The South Korean president said at the United Nations General Assembly that South Korea and the worldwide community were ready to help North Korea if the country stands on the right side of history.
Moon Jae-in, President of South Korea speaks during the 72nd session of the General Assembly at the United Nations in NY on September 21,2017.
In this photo provided by Seoul's foreign ministry, South Korean Foreign Minister Kang Kyung-wha (L) and Chinese Foreign Minister Wang Yi pose for a photo at their meeting in NY on September 20, 2017.
He said North Korea's textiles, fishing, information technology, and manufacturing industries were among those the United States could target.
On the bilateral front, the two sides exchanged views on China's economic retaliation over South Korea's hosting of a USA missile defense system called THAAD.
North Korea's Foreign Minister Ri Yong Ho on Wednesday delivered a scornful response to that threat, likening it to the sound of "a dog barking".
The situation should be managed in a "stable manner", he said, "so that tensions will not become overly intensified or accidental military clashes will not destroy peace".
Despite that blowback, the North pledged to continue developing its nuclear program.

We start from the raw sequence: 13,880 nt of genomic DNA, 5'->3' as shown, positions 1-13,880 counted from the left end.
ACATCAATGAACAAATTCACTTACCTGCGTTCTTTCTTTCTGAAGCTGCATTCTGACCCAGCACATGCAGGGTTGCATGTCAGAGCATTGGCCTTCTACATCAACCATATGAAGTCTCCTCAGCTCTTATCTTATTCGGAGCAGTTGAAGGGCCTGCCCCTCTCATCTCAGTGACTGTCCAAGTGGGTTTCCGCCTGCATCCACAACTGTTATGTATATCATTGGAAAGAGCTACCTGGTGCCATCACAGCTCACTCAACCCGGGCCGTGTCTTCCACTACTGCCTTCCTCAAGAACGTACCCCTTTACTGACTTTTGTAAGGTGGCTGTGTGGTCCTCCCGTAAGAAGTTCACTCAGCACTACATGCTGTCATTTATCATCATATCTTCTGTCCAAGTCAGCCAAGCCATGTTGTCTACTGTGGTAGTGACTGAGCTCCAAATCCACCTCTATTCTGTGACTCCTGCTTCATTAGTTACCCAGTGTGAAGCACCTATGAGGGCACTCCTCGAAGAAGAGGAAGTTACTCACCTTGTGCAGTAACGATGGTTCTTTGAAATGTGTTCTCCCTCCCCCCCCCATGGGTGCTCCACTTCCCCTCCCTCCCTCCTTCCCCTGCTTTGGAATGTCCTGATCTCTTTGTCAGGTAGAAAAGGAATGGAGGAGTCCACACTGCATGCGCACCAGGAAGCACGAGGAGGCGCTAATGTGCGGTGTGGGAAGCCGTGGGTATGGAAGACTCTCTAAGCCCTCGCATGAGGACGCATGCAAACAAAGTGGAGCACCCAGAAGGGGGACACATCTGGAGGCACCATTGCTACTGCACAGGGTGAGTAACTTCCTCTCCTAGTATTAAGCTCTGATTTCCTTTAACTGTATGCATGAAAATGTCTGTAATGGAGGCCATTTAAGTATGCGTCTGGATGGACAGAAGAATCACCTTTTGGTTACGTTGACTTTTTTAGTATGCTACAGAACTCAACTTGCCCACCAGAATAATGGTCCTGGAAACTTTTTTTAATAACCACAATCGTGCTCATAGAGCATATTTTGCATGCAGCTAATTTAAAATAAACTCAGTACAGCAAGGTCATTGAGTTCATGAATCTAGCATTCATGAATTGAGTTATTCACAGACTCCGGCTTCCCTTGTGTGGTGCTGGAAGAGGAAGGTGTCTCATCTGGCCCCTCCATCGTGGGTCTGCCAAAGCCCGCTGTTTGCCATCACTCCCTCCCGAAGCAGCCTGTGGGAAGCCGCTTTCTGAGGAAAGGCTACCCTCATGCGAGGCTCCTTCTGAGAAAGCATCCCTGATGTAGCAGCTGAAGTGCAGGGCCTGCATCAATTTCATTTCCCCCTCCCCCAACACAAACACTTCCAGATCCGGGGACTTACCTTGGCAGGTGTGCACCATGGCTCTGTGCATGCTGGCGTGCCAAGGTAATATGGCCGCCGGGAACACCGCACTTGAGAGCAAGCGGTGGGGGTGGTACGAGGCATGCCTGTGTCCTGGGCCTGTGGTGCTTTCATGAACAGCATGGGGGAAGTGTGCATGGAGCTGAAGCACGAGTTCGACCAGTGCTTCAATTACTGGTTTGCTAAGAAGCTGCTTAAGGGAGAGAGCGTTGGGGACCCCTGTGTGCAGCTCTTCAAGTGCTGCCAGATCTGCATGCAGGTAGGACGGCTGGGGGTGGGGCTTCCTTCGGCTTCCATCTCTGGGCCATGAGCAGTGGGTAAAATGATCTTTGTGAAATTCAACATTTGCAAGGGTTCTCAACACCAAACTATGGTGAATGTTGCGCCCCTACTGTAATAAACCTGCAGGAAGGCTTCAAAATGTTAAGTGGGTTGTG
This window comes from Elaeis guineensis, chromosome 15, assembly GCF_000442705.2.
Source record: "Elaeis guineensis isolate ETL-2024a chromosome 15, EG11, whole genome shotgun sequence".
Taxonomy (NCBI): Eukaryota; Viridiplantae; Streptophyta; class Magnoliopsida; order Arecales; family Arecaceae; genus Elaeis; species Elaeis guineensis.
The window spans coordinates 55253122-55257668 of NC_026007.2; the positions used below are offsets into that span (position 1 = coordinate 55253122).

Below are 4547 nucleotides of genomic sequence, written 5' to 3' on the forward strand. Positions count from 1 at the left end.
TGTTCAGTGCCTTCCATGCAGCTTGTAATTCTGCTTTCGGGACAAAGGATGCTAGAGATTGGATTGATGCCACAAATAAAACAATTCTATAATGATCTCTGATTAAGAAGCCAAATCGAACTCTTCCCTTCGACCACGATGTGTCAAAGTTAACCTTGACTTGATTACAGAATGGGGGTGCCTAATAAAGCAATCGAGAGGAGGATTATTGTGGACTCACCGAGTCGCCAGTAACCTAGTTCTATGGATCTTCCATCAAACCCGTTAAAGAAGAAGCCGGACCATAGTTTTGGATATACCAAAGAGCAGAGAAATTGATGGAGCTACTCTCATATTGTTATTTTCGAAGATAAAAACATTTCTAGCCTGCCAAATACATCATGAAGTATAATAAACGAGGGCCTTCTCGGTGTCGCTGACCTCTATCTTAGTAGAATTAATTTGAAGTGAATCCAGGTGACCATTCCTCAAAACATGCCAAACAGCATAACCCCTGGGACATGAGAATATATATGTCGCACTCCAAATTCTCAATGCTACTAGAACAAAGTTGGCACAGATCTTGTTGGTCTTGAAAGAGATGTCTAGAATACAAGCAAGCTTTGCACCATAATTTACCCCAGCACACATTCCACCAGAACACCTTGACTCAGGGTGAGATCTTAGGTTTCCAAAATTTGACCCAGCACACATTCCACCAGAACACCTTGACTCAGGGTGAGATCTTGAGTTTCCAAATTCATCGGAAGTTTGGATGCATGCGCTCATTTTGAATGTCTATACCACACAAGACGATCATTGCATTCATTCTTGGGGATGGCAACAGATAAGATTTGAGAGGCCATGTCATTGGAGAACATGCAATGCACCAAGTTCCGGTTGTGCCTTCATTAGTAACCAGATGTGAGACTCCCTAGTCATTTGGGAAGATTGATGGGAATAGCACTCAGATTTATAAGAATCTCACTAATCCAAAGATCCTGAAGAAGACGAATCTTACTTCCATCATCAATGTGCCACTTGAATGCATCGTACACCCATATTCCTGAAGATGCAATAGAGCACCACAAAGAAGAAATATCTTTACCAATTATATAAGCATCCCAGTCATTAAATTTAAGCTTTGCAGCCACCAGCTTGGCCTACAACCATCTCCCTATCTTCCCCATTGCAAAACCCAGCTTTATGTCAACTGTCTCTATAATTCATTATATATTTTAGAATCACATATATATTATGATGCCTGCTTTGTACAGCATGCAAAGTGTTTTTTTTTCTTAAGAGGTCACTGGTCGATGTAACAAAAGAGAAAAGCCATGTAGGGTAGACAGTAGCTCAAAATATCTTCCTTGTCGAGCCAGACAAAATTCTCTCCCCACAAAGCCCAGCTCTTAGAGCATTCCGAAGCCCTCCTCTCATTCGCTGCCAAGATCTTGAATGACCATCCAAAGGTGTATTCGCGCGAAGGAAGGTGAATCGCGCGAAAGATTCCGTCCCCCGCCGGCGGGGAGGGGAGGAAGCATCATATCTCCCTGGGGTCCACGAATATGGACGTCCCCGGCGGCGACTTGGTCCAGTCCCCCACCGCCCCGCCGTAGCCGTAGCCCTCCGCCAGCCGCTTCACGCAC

"We do not desire the collapse of North Korea. Parties should meet each other half way, by addressing each other's legitimate concerns".
The U.N. welcomed the South Korean decision.
Anthony Ruggiero with the Foundation for Defense of Democracies think tank said of Trump's order: "This approach worked with Iran as companies, banks, governments and individuals chose the United States, and likely will restrict North Korea's revenue". Yet it is still South Korea, and its capital Seoul close to the heavily militarized frontier with the North, that faces the greatest immediate risk in a military conflict.
On the agenda at the high-stakes bilateral meeting Thursday between President Trump and his South Korean counterpart Moon Jae-in: North Korea's nuclear arsenal, the bilateral trade deal and Hillary Clinton.
Last month, the Trump administration blacklisted 16 Chinese, Russian and Singaporean companies and people for trading with banned North Korean entities, including in coal, oil and metals.